Tuesday, April 19, 2011

Tepui at Chinese House: South American and Mediterranean flavours

Travelfish, Apr 19, 2011

Bringing a bit of South America to Phnom Penh, a team of Venezuelans have opened a new restaurant and bar at the Chinese House on Sisowath Quay. Antonio Lopez de Haro, originally from Caracas, Venezuela, first visited Phnom Penh while he was living in Singapore. He liked it so much he kept coming back, and eventually decided to open a restaurant here that drew on some of his favourite cuisines -- the Venezuelan food from his childhood and Mediterranean tapas influenced by the flavours of Asia, where he has lived for the last six years.

A tepui is a table-top shaped mountain that is found in South America; the name means “house of the gods” in the language of the indigenous Pemon peoples who inhabit Venezuela’s Gran Sabana. “Each tepui is a completely different ecosystem,” Lopez de Haro explains, and it’s clear that this idea has influenced Tepui, which is worlds apart from the average Phnom Penh eatery.

There’s the interior, for one. The Chinese House is one of the best preserved buildings in town, having been barely changed since it was built in 1903 by a Hokkien Chinese family in the French villa style with Asian touches, like a Chinese-style doors and traditional tiled roof. Since Tepui opened, they’ve moved the bar and lounge area downstairs and the restaurant upstairs, which was built of hand-hewn hardwood and has a decidedly elegant atmosphere.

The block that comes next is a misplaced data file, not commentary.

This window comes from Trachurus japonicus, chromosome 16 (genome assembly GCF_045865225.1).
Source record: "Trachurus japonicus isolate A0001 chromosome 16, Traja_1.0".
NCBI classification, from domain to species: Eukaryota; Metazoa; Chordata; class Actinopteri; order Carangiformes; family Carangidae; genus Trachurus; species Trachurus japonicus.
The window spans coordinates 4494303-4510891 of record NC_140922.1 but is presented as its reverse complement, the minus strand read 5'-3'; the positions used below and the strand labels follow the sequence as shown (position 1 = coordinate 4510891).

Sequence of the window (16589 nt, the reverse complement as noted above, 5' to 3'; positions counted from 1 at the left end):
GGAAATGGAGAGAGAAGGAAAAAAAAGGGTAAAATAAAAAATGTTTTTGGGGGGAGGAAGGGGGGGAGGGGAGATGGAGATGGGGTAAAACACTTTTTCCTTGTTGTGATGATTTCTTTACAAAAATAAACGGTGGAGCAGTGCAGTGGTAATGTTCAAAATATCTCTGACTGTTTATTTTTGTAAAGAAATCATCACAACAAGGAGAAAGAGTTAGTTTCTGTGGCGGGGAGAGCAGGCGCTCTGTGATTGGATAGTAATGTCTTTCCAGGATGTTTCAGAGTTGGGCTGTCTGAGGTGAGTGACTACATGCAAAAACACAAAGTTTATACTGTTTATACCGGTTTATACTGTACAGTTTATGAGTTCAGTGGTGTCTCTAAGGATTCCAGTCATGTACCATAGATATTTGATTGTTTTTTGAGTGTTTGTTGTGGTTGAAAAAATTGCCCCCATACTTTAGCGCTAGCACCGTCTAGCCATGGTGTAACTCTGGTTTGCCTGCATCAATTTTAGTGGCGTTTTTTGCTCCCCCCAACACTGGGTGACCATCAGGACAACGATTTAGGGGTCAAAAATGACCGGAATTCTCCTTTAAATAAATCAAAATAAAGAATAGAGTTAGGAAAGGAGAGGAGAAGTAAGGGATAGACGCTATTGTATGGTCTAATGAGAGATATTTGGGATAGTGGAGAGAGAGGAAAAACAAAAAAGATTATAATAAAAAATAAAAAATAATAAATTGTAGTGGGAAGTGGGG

But what’s made me a regular at Tepui is the food. The head chef, Gisela Salazar Golding, is also from Venezuela, but trained in Spain, most recently working in Dublin and Shanghai, which is where the pair met when Lopez de Haro was a regular at the restaurant she cooked at. Golding’s creations are easily Phnom Penh’s best tapas -- the seafood salpicon with avocado served with banana chips, patatas bravas and the tuna tartare with a wasabi emulsion are some of my favourites. The drinks menu is also creative, and shows a more Asian influence than the food, with cocktail ingredients like tamarind, sake and green tea liquor (luckily not all in the same drink).

Tapas plates at Tepui range from $4 to $14 (for foie gras) and the mains are between $12 and $17. Cocktails are $4.50 or $5. Prices are on the high end for Phnom Penh, but they’ve just started a happy hour offering free tapas to those who purchase drinks between 17:00 and 19:30.

Tepui at Chinese House, 45 Sisowath Quay, at Street 84 in front of Phnom Penh Port.

Open Tuesday through Sunday, bar is open 17:00 til late, kitchen is open 18:00 until 22:30.